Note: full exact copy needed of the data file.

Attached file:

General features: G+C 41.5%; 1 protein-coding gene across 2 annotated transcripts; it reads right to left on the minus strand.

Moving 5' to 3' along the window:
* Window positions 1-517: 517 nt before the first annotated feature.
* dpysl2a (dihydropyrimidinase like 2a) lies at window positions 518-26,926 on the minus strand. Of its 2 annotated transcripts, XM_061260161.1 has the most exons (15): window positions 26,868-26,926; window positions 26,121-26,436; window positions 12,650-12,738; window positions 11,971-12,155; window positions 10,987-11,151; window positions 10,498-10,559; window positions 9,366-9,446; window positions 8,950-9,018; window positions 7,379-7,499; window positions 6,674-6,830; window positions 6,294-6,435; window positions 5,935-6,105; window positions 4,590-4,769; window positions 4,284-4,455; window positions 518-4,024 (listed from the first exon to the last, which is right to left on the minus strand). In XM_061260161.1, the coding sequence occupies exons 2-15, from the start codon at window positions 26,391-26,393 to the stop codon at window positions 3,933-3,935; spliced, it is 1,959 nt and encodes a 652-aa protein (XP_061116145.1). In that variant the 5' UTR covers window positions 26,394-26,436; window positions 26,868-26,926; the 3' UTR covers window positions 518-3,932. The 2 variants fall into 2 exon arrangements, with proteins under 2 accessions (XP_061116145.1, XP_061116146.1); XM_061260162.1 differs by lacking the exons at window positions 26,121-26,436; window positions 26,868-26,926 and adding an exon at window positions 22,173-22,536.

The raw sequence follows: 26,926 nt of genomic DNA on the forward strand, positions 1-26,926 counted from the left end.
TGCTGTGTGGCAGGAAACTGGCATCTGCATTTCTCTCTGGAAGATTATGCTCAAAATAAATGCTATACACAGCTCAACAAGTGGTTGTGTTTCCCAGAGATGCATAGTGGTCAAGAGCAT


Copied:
General features: G+C 41.5%; 1 protein-coding gene across 2 annotated transcripts; it reads right to left on the minus strand.

Moving 5' to 3' along the window:
* Window positions 1-517: 517 nt before the first annotated feature.
* dpysl2a (dihydropyrimidinase like 2a) lies at window positions 518-26,926 on the minus strand. Of its 2 annotated transcripts, XM_061260161.1 has the most exons (15): window positions 26,868-26,926; window positions 26,121-26,436; window positions 12,650-12,738; window positions 11,971-12,155; window positions 10,987-11,151; window positions 10,498-10,559; window positions 9,366-9,446; window positions 8,950-9,018; window positions 7,379-7,499; window positions 6,674-6,830; window positions 6,294-6,435; window positions 5,935-6,105; window positions 4,590-4,769; window positions 4,284-4,455; window positions 518-4,024 (listed from the first exon to the last, which is right to left on the minus strand). In XM_061260161.1, the coding sequence occupies exons 2-15, from the start codon at window positions 26,391-26,393 to the stop codon at window positions 3,933-3,935; spliced, it is 1,959 nt and encodes a 652-aa protein (XP_061116145.1). In that variant the 5' UTR covers window positions 26,394-26,436; window positions 26,868-26,926; the 3' UTR covers window positions 518-3,932. The 2 variants fall into 2 exon arrangements, with proteins under 2 accessions (XP_061116145.1, XP_061116146.1); XM_061260162.1 differs by lacking the exons at window positions 26,121-26,436; window positions 26,868-26,926 and adding an exon at window positions 22,173-22,536.

The raw sequence follows: 26,926 nt of genomic DNA on the forward strand, positions 1-26,926 counted from the left end.
TGCTGTGTGGCAGGAAACTGGCATCTGCATTTCTCTCTGGAAGATTATGCTCAAAATAAATGCTATACACAGCTCAACAAGTGGTTGTGTTTCCCAGAGATGCATAGTGGTCAAGAGCAT